Business Cycle

Posted by PITHOCRATES - February 13th, 2012

Economics 101

When you have a Captive Audience you can Charge whatever Prices you Want

Go to a football game lately?  Hockey?  Basketball?  Baseball?  It’s a pretty expensive day out.  Especially if you eat while in the stadium.  Those concession prices are pretty steep.  In fact, people say that stadium food is some of the most expensive food anywhere.  I don’t.  I say it is some of the highest quality and some the most fairly priced food you’ll find anywhere…in the stadium.

Stadium food is convenient food.  And that’s what you’re paying for.  Convenience.  Because it’s too great of an inconvenience to leave the stadium to buy a more reasonably priced hotdog someplace else.  And despite what the critics say of concession pricing, those concessions have long lines.  Because people may say the prices are too high.  But deep down they know what a bargain they are.  Delicious food cooked and sold only steps away from their seat.  It’s better than at home.  And there’s no cleanup.

When you have a captive audience you can pretty much charge what you want.  Because the market is fixed.  Stadiums charge a fortune for those concession spaces.  Because running a big stadium is expensive.  And it’s not really used all that often.  I mean, there are only 8 home games in the regular season in football.  Doesn’t give the stadiums much time to earn revenue to pay for these expensive things.  So they charge high fees wherever they can.  So the concessioners have to pass that cost on to the customer.  As all businesses do.  And when you have a captive audience it’s a whole lot easier to do this.  Because, where else are the people going to go?

Competition Increases Quality and Lowers Prices for Consumers

Let’s look at this in another way.  Say you have a friend who works for a catering company.  He drives a ‘roach coach’.  He stops at the factories and local construction site to sell food to hungry workers.  He sees the money these trucks make.  Considers his paycheck.  And thinks he’s tired of making his boss rich.  So he buys a truck for himself.  And looks for his own territory.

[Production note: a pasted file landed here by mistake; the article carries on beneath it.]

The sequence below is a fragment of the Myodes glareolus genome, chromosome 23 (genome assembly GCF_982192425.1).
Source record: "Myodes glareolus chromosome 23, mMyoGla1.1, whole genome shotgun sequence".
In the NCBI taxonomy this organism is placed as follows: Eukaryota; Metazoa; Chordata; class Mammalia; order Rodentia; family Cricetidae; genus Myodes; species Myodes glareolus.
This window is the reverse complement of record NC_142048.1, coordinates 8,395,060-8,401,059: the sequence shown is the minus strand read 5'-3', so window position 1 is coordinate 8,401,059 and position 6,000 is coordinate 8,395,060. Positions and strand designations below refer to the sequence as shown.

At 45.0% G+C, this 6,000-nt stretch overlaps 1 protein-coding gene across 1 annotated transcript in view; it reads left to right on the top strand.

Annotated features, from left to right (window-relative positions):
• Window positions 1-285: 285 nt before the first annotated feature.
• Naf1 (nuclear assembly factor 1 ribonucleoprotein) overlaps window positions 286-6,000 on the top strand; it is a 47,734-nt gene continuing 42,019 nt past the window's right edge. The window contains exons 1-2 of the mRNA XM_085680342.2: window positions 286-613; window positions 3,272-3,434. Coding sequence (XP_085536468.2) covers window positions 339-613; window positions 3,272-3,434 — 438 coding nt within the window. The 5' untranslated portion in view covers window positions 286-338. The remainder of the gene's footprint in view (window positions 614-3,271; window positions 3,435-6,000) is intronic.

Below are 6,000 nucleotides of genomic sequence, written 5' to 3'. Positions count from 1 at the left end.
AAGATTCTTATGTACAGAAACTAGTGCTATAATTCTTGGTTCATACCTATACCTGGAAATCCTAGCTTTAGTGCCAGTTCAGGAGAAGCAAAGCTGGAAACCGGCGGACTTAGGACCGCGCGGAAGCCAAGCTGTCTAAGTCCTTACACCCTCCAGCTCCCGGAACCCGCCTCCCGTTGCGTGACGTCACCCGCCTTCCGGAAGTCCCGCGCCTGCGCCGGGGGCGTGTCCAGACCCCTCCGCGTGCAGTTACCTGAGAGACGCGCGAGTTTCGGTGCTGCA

Now let’s say you go on an evening bike ride on weekends.  And you come across your friend.  He’s found some prime real estate to park his roach coach on.  In the median of a boulevard across from an automobile assembly plant gate.  Where he has a captive audience.  Hungry workers working the midnight shift with no place else to buy delicious food.  Business is good.  You stop by on your bike ride and buy a snack and chat.  Then one night you noticed a beat up Ford Pinto pull up in the median not far from your friend’s truck.  He pops the hatch.  And you start smelling something.  Something good.  Fresh pizzas.  And hot fresh subs.  This guy owns a pizzeria.  And just closed for the night.  After filling his car with fresh pizzas, hot fresh subs and soda.  And just like that business wasn’t so good for your friend anymore.  For fresh pizza and hot fresh subs are more delicious than the sandwiches and cans of stew your friend was selling.  But one thing the Pinto didn’t have that your friend did.  Ice.  He was selling warm soda.  Or trying to.  Your friend had cold soda.  And that was just what the doctor ordered on a hot, humid, summer night.  Your friend was now sharing his captive audience.  Selling less than he was.  And at lower prices because of this new competition.  But he was still able to turn a profit and make his truck payment.